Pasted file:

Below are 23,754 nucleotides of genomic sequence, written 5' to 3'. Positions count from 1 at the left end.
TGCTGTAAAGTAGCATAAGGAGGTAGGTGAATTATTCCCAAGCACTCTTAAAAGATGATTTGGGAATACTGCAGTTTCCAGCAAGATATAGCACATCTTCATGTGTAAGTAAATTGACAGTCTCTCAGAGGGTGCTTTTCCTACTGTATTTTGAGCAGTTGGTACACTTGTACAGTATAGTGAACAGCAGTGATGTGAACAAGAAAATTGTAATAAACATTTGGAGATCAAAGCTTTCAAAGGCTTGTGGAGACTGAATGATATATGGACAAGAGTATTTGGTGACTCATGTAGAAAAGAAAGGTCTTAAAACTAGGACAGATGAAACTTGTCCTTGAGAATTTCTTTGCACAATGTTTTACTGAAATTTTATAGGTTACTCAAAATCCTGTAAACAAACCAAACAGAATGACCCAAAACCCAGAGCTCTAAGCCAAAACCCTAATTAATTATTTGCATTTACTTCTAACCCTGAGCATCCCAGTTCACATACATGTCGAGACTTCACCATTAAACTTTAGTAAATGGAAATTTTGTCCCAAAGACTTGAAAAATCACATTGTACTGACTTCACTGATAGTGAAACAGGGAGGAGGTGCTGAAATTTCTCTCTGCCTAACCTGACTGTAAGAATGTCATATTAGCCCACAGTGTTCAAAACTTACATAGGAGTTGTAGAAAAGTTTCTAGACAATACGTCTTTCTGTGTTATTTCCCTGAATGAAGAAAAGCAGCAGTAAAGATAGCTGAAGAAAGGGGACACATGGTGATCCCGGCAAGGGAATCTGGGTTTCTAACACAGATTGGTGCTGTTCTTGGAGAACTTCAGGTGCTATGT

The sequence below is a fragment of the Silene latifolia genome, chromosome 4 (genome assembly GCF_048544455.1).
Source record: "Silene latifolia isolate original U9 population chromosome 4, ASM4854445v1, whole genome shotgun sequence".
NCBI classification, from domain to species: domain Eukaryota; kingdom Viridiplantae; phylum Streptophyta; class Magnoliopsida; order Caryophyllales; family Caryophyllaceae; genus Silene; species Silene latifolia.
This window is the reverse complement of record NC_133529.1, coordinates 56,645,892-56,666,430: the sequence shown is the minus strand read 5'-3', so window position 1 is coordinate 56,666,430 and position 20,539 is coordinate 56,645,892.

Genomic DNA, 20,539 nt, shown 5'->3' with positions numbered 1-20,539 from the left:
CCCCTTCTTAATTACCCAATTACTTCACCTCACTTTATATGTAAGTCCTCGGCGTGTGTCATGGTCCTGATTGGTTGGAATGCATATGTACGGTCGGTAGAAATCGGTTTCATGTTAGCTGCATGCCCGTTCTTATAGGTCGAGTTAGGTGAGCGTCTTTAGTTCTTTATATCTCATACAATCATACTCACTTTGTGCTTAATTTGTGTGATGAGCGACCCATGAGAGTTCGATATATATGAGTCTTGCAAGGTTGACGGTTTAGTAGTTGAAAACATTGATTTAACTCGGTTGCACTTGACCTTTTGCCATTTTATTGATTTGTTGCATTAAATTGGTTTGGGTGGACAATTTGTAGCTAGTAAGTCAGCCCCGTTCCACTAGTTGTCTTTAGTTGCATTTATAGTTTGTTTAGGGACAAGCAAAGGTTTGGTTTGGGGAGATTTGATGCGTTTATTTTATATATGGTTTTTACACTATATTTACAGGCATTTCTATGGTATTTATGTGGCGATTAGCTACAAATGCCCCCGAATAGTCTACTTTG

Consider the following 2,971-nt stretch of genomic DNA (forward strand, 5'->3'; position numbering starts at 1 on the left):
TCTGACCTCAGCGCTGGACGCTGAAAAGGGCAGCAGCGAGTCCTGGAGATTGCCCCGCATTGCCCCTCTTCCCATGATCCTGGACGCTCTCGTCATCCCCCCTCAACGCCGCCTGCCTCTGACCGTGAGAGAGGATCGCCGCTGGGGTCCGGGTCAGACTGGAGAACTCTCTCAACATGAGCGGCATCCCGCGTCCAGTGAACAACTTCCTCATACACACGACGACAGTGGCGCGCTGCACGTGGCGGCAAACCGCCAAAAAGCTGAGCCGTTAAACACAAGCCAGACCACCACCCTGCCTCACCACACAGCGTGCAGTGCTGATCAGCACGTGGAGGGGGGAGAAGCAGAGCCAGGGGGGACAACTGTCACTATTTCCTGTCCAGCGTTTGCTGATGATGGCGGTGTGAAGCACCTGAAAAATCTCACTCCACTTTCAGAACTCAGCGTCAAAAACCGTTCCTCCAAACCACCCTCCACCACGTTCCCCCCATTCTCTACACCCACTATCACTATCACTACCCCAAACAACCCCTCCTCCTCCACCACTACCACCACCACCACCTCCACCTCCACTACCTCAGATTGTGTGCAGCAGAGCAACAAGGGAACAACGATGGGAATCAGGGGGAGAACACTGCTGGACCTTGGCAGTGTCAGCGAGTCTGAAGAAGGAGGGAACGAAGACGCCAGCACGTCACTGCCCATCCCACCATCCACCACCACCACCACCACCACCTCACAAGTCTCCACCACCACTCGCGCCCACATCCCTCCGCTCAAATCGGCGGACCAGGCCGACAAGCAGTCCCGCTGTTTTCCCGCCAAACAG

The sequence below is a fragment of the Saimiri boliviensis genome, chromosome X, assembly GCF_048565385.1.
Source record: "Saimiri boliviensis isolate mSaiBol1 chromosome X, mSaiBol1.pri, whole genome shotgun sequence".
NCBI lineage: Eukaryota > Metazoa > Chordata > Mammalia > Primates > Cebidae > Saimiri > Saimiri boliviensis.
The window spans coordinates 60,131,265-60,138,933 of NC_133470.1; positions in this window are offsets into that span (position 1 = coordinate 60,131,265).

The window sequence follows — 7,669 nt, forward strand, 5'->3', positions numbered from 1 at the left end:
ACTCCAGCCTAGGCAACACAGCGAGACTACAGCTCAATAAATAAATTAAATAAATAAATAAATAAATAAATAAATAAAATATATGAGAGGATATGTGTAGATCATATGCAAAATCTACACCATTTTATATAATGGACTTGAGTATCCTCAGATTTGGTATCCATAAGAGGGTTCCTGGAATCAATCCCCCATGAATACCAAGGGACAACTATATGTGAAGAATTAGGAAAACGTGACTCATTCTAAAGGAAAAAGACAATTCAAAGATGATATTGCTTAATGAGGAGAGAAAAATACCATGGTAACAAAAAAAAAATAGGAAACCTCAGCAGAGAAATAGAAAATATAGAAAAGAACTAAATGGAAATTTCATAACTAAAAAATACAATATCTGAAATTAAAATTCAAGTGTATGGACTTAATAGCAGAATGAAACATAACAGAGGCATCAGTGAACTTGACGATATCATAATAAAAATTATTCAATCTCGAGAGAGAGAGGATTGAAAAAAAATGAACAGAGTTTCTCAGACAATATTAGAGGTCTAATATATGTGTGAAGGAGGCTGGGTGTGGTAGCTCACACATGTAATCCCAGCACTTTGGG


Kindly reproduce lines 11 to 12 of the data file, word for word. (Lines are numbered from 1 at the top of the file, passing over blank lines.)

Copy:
The sequence below is a fragment of the Saimiri boliviensis genome, chromosome X, assembly GCF_048565385.1.
Source record: "Saimiri boliviensis isolate mSaiBol1 chromosome X, mSaiBol1.pri, whole genome shotgun sequence".